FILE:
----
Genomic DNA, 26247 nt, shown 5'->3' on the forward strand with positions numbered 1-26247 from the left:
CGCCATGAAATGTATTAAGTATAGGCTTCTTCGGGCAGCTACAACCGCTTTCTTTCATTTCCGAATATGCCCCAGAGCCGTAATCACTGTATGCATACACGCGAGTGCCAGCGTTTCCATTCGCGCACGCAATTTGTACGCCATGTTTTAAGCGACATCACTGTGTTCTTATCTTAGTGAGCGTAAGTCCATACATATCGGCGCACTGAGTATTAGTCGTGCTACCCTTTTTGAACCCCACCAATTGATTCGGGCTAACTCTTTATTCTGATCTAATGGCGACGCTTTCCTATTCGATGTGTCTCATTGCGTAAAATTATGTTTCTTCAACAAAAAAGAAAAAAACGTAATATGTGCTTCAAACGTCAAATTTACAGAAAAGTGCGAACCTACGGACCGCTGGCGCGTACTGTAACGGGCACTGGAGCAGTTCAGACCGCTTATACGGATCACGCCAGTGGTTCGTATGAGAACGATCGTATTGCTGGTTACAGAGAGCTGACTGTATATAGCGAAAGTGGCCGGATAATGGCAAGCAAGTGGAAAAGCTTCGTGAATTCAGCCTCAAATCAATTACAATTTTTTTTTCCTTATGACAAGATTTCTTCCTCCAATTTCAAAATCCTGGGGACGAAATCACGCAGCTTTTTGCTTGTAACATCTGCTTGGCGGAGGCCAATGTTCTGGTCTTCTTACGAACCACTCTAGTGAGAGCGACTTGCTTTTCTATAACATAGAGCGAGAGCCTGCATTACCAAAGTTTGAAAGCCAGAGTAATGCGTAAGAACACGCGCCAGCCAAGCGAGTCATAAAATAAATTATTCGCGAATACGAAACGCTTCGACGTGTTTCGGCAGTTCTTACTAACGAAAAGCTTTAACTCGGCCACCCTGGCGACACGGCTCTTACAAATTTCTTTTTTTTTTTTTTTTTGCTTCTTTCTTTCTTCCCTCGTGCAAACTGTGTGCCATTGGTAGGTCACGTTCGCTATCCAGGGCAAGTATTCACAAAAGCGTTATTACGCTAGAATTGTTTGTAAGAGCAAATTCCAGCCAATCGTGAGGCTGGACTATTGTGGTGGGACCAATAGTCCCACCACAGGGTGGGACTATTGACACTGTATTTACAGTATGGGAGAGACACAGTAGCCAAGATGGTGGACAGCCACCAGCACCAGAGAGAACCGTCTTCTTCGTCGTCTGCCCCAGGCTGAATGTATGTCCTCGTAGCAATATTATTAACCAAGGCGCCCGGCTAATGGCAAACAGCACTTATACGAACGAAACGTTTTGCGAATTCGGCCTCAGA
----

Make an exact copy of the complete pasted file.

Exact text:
Genomic DNA, 26247 nt, shown 5'->3' on the forward strand with positions numbered 1-26247 from the left:
CGCCATGAAATGTATTAAGTATAGGCTTCTTCGGGCAGCTACAACCGCTTTCTTTCATTTCCGAATATGCCCCAGAGCCGTAATCACTGTATGCATACACGCGAGTGCCAGCGTTTCCATTCGCGCACGCAATTTGTACGCCATGTTTTAAGCGACATCACTGTGTTCTTATCTTAGTGAGCGTAAGTCCATACATATCGGCGCACTGAGTATTAGTCGTGCTACCCTTTTTGAACCCCACCAATTGATTCGGGCTAACTCTTTATTCTGATCTAATGGCGACGCTTTCCTATTCGATGTGTCTCATTGCGTAAAATTATGTTTCTTCAACAAAAAAGAAAAAAACGTAATATGTGCTTCAAACGTCAAATTTACAGAAAAGTGCGAACCTACGGACCGCTGGCGCGTACTGTAACGGGCACTGGAGCAGTTCAGACCGCTTATACGGATCACGCCAGTGGTTCGTATGAGAACGATCGTATTGCTGGTTACAGAGAGCTGACTGTATATAGCGAAAGTGGCCGGATAATGGCAAGCAAGTGGAAAAGCTTCGTGAATTCAGCCTCAAATCAATTACAATTTTTTTTTCCTTATGACAAGATTTCTTCCTCCAATTTCAAAATCCTGGGGACGAAATCACGCAGCTTTTTGCTTGTAACATCTGCTTGGCGGAGGCCAATGTTCTGGTCTTCTTACGAACCACTCTAGTGAGAGCGACTTGCTTTTCTATAACATAGAGCGAGAGCCTGCATTACCAAAGTTTGAAAGCCAGAGTAATGCGTAAGAACACGCGCCAGCCAAGCGAGTCATAAAATAAATTATTCGCGAATACGAAACGCTTCGACGTGTTTCGGCAGTTCTTACTAACGAAAAGCTTTAACTCGGCCACCCTGGCGACACGGCTCTTACAAATTTCTTTTTTTTTTTTTTTTTGCTTCTTTCTTTCTTCCCTCGTGCAAACTGTGTGCCATTGGTAGGTCACGTTCGCTATCCAGGGCAAGTATTCACAAAAGCGTTATTACGCTAGAATTGTTTGTAAGAGCAAATTCCAGCCAATCGTGAGGCTGGACTATTGTGGTGGGACCAATAGTCCCACCACAGGGTGGGACTATTGACACTGTATTTACAGTATGGGAGAGACACAGTAGCCAAGATGGTGGACAGCCACCAGCACCAGAGAGAACCGTCTTCTTCGTCGTCTGCCCCAGGCTGAATGTATGTCCTCGTAGCAATATTATTAACCAAGGCGCCCGGCTAATGGCAAACAGCACTTATACGAACGAAACGTTTTGCGAATTCGGCCTCAGA